By the late ’80s, he was exhibiting throughout Europe and the US and in 1999, he earned an honorary doctorate from his alma mater. In addition to the major retrospective, Mastry, during 2018 the artist also presented Kerry James Marshall: Collected Works at the Rennie Museum in Vancouver and Kerry James Marshall: Works on Paper at The Cleveland Museum of Art. Best known for his paintings, Marshall also works across a panoply of media including sculpture, photography and installations. Last year, he was commissioned for a site-specific public commission called A Monumental Journey in Des Moines, Iowa.
After Mastry, Marshall’s commercial show, satirically titled History of Painting, was held in October last year at the London outpost of David Zwirner’s eponymous gallery. He told Angela Choon of the gallery, “You could make an argument that it is a grand, arrogant claim to address the history of painting. On another level it’s a way of setting yourself up for failure, because the scope of the show suggests something so large – but it seems to me the only way forward…” The show featured landscape, still life, portraiture, abstraction, and history painting. Among the works was a tongue-in-cheek series of paintings that shares its title with the exhibition. In a comment on the commodification of artwork, artist names are depicted next to the corresponding auction prices in the style of a supermarket circular. The work was made a decade before his own newsworthy auction results and engages with how value is created and assigned to artwork.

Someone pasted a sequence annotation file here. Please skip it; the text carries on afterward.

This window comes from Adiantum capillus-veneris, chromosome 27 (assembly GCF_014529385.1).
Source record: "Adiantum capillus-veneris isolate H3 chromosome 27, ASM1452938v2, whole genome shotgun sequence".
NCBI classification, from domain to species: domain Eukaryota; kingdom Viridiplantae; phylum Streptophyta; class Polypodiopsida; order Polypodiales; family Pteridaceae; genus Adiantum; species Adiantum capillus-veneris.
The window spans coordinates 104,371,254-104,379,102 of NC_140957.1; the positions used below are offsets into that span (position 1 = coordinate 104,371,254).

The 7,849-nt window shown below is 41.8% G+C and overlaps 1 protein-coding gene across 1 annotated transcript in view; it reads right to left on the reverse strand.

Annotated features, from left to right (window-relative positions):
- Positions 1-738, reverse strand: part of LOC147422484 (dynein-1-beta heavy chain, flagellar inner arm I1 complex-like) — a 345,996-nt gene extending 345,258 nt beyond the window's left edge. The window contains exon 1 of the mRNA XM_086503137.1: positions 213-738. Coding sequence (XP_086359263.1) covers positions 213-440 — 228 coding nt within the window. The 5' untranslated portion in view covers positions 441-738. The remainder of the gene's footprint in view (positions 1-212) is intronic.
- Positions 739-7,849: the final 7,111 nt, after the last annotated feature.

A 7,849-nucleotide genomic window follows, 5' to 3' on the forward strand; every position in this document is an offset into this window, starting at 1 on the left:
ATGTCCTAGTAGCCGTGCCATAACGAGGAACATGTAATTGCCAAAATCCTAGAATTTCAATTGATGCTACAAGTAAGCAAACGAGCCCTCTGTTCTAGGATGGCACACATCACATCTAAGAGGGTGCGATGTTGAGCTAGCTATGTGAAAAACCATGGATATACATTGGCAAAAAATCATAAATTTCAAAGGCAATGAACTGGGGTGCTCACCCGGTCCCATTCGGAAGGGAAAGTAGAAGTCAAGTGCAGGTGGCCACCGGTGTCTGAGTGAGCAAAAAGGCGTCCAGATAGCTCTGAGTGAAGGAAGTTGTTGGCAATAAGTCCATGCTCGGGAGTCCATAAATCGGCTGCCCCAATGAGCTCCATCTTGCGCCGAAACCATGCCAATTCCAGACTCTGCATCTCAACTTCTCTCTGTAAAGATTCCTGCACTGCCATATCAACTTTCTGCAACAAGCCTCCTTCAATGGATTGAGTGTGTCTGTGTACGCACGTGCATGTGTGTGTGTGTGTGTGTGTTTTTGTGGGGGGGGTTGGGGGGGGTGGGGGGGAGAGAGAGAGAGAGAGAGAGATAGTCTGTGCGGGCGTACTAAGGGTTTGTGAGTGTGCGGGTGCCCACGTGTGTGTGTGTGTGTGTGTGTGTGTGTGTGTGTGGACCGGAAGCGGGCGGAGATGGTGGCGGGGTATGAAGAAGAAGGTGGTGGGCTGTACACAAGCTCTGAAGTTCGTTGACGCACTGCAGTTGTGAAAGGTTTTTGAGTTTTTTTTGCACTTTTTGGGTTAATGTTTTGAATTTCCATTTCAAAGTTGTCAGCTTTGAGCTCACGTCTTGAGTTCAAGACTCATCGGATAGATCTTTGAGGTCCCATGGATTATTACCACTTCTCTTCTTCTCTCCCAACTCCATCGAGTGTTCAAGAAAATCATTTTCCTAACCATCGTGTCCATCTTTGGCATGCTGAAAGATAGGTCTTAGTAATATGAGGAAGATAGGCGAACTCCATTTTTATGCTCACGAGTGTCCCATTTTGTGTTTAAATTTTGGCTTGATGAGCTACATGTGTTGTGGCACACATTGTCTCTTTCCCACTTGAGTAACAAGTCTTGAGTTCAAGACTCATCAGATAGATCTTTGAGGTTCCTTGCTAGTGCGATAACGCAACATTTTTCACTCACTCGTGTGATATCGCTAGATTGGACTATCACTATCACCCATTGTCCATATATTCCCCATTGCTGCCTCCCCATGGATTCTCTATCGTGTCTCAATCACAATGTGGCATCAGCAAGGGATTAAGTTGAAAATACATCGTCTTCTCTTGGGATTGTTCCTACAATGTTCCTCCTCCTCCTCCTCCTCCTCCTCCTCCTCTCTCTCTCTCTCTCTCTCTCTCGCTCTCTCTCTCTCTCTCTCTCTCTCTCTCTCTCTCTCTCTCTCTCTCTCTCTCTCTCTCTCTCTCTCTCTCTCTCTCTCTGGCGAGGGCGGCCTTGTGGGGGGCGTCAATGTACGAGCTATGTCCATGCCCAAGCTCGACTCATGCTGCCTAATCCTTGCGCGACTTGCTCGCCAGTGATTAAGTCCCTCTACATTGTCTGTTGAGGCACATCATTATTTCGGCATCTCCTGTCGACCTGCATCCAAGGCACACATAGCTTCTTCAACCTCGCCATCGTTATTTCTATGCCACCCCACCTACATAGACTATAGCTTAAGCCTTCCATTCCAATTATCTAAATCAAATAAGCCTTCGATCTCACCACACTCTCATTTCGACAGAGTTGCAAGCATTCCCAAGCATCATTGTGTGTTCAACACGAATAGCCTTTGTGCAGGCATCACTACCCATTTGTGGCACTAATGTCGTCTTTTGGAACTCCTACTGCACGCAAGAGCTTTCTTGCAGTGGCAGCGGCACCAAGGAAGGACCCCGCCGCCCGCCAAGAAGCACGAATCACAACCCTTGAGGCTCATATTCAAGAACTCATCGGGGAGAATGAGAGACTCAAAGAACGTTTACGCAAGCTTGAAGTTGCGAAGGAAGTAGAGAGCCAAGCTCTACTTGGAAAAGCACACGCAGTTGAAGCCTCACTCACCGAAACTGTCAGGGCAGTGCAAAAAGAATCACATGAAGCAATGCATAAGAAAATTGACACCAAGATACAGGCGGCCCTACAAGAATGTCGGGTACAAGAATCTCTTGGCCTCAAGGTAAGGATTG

In 2017, Time magazine listed Marshall as one of the year’s most influential people. In 2018, Marshall came second in the ArtReview ‘Power 100’ list, topped by none other than his own gallerist David Zwirner. Tamsen Greene, Director of Jack Shainman Gallery of New York which has been showing the artist since 1982, told VAULT decidedly, “It’s not an exaggeration to say that Kerry James Marshall is one of, or perhaps the most, significant voices of his generation.” Though the auction result is what made headlines, the sweetest success for Marshall is his mutual benediction of and from museums. As the racial demagoguery of Trump’s America remains the backdrop to his work, Marshall’s endeavour to expand collective identity for those long marginalised becomes even more important. African-Americans rely more on the steady conviction of artists like Marshall to buoy their idea of what is possible and make sense of moments theory cannot grasp.